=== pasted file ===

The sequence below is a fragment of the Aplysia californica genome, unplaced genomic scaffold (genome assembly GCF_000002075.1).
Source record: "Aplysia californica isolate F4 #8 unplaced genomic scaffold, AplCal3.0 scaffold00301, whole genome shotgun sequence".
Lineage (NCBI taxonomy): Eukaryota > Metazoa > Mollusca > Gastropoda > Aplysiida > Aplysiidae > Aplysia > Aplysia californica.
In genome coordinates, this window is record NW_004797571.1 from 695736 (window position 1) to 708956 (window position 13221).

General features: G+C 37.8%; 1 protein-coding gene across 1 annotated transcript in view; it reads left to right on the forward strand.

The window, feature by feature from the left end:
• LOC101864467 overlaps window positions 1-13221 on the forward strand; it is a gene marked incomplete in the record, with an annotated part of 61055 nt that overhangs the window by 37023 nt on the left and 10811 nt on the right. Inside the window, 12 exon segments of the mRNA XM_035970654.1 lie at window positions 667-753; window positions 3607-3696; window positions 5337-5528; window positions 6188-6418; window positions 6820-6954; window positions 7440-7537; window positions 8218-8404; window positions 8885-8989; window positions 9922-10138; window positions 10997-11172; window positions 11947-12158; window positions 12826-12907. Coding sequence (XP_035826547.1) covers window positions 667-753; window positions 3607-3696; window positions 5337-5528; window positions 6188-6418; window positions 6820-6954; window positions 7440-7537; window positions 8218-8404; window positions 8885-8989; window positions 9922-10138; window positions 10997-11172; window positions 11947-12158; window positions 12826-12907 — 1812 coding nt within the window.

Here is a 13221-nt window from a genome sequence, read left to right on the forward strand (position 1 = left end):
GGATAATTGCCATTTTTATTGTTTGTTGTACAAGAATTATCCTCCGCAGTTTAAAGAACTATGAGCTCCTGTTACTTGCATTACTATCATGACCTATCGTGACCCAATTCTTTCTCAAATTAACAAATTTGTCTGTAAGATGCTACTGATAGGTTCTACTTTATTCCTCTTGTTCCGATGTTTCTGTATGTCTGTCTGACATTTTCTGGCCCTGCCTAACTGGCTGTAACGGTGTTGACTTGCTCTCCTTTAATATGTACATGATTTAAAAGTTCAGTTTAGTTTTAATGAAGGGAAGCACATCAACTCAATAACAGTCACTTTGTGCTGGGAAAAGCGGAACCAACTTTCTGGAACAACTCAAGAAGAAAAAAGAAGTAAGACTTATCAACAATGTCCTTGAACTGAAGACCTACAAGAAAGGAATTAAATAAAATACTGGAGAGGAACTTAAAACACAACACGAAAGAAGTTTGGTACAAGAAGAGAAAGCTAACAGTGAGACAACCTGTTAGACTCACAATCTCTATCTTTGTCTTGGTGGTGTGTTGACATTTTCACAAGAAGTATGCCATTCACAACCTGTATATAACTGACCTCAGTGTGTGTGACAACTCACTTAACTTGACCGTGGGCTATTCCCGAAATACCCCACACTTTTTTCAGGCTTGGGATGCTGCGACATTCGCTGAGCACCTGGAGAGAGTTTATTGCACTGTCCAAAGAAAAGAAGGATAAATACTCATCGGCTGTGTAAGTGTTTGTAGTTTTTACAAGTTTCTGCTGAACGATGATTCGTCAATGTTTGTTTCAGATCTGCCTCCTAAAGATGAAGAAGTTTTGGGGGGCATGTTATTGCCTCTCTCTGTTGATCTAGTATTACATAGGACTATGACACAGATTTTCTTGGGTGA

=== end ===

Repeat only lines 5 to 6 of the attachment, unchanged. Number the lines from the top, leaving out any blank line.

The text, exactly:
General features: G+C 37.8%; 1 protein-coding gene across 1 annotated transcript in view; it reads left to right on the forward strand.

The window, feature by feature from the left end: